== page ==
I’d like to apologize to Darrell MacMichael of PayPal Canada for costing him all of $8 while we were filming a demo of his company’s new Send Money Version 2.0 application for the iPhone.
Send Money is an app that enables smart phone users to access their PayPal accounts with their mobile device. The new version works with the Bump app on the iPhone which allows people to exchange information on their phone by just touching (or bumping) their iPhones together.
The plan was to take a video of Darrell sending money to officemate JonMichael Moy – the two guys doing a sort of props move with their iPhones. Unfortunately the “money shot” as Darrell called it took four takes.
PayPal’s Send Money for iPhone is just one of the many strategies that businesses are trying to experiment with in order to cash in on mobile payment.
Krista Napier, IDC Canada analyst and ITBusiness.ca blogger, discusses in our Voices panel how Verrus Mobile is using the technology to let motorists in Vancouver pay for their parking meter fees with their cell phones. Motorists even receive a call on their cell phones to warn them that their parking minutes are about to expire.
Even back in 2005, there have been initiatives in Africa and Europe to enable people to access and withdraw funds from their bank accounts using cell phones, according to Tim Richardson, e-commerce and international business professor for Seneca College and the University of Toronto.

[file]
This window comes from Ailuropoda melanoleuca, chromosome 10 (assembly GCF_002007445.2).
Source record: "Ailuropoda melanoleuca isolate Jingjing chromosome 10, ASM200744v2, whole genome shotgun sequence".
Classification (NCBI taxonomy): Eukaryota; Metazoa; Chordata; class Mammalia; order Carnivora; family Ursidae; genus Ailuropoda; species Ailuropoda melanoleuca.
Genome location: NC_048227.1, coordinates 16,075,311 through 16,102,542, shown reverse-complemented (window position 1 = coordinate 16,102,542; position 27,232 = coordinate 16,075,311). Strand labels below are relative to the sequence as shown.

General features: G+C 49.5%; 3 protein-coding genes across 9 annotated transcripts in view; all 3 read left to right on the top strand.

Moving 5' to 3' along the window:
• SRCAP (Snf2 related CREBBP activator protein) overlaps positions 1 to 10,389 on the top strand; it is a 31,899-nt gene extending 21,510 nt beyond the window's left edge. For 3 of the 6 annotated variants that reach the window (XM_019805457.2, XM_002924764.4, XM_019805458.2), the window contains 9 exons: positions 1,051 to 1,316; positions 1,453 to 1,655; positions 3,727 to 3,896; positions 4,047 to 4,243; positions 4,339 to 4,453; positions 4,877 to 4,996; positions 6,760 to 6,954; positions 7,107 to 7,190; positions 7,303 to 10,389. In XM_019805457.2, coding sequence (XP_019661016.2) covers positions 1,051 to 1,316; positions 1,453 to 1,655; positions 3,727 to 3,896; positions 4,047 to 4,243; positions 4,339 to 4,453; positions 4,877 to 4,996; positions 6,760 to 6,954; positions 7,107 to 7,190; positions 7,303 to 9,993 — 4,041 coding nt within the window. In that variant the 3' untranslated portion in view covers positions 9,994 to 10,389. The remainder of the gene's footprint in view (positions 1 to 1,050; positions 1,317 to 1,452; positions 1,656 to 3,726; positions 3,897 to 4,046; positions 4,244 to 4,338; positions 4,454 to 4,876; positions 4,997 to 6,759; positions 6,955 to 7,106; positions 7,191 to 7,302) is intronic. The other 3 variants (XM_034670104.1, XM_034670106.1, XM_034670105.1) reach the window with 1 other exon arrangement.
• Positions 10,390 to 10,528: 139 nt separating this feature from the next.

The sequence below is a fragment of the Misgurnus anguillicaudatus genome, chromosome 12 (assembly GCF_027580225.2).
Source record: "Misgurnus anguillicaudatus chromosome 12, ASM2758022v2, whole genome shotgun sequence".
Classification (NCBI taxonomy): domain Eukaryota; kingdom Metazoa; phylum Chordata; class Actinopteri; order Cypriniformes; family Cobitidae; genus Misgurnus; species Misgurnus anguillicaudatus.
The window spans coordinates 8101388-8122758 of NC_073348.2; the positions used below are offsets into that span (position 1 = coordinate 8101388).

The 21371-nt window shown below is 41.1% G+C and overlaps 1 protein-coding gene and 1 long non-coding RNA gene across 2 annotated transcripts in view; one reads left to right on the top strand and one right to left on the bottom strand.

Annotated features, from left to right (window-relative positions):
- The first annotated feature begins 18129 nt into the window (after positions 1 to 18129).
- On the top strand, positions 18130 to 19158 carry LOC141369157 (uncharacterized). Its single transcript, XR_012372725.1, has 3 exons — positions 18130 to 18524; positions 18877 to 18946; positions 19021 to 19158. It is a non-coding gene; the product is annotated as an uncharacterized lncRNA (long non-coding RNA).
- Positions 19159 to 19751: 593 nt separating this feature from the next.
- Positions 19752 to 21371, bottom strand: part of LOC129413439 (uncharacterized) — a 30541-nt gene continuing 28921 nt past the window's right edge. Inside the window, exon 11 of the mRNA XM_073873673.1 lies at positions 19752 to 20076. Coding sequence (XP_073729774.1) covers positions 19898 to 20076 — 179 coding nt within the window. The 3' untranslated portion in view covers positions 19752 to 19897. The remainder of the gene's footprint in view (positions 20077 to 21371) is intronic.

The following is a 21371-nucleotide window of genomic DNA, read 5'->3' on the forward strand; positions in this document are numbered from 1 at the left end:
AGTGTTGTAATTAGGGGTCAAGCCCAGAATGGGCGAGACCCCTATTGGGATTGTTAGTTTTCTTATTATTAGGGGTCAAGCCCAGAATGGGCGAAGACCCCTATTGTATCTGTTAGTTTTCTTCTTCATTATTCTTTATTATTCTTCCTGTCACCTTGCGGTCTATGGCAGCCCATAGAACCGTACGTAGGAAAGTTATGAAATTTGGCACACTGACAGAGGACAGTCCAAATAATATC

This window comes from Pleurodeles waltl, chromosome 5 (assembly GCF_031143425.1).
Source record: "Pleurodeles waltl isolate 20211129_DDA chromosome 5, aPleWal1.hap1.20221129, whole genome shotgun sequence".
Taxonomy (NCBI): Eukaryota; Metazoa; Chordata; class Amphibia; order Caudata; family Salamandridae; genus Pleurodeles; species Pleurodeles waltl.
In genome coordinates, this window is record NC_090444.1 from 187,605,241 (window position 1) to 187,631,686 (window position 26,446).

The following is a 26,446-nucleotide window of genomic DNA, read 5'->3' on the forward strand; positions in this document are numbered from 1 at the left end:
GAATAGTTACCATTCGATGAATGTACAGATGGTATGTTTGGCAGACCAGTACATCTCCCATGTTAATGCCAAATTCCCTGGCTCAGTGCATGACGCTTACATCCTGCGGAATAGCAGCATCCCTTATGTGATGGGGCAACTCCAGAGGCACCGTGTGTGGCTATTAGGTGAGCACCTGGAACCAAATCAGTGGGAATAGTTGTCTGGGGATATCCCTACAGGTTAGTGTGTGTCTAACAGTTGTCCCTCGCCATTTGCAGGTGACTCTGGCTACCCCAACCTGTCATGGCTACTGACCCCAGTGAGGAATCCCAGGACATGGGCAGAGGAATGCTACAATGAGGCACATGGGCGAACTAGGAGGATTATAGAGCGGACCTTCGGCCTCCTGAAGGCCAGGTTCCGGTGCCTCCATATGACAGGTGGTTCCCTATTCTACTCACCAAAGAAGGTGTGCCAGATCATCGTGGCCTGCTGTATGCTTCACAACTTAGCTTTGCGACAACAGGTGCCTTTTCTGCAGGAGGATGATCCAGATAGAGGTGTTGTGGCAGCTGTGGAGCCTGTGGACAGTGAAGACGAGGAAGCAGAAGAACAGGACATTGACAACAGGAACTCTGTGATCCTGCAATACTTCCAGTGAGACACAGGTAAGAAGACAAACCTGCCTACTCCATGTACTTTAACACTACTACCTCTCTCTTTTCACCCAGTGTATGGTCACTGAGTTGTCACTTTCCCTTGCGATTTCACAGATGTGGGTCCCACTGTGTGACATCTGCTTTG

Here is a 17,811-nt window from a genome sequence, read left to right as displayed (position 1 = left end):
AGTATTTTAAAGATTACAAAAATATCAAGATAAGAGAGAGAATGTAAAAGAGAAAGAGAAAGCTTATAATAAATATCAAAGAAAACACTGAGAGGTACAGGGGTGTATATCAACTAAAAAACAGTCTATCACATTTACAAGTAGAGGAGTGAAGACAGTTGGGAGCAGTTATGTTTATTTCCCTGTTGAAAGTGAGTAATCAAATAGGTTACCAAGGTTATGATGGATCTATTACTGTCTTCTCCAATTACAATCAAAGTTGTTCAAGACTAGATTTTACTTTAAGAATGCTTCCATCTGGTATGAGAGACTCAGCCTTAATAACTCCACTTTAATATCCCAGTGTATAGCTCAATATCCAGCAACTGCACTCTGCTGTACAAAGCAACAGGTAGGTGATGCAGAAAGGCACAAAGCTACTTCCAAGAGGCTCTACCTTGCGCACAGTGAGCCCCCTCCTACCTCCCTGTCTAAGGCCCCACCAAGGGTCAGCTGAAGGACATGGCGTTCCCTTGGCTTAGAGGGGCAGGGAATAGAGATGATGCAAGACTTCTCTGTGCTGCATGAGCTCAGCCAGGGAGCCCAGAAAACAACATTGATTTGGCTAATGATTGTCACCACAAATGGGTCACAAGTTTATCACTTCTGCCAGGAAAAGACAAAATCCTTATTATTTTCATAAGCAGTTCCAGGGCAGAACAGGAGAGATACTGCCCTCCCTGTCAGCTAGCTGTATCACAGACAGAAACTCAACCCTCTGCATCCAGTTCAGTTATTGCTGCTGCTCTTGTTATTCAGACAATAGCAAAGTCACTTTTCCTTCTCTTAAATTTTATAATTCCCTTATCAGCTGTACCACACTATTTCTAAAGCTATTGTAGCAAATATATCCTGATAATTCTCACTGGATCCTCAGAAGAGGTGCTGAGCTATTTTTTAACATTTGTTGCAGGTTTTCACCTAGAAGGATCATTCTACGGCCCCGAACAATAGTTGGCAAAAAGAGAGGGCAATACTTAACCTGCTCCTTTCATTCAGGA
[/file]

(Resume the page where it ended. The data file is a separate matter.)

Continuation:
The promises of mobile payment are huge. ABI Research estimated that consumers worldwide will be spending more than $119 billion using their mobile phones by 2015.
Despite such projections, for a technology that has been around for nearly half a decade, mobile payment is still far from mainstream adoption. Sure there have been some successful experiments with paying for gas and coffee with the use of key fob devices. But the vision of people using their mobile phones as virtual wallets remains dim.
It’s going to take more than one or two cool applications on your iPhone, Nexus One or BlackBerry to jump start mobile payment’s run for global acceptance. For that to happen retailers, financial institutions as well as device and software maker need to come together to develop standards of communication and transactions – just as various industries did in order to push credit cards and debit cards.
Businesses will also have to work on a massive marketing drive that will change people’s attitudes about security and privacy concerns about using mobile phones to pay for goods and services. ‘If Paris Hilton’s cell phone can be hacked how safe can our cell phones be?’ people might say.
Perhaps, achieving an acceptable perception of security would be enough. After all, credit cards and debit cards remain relatively unsafe and yet they have become very pervasive.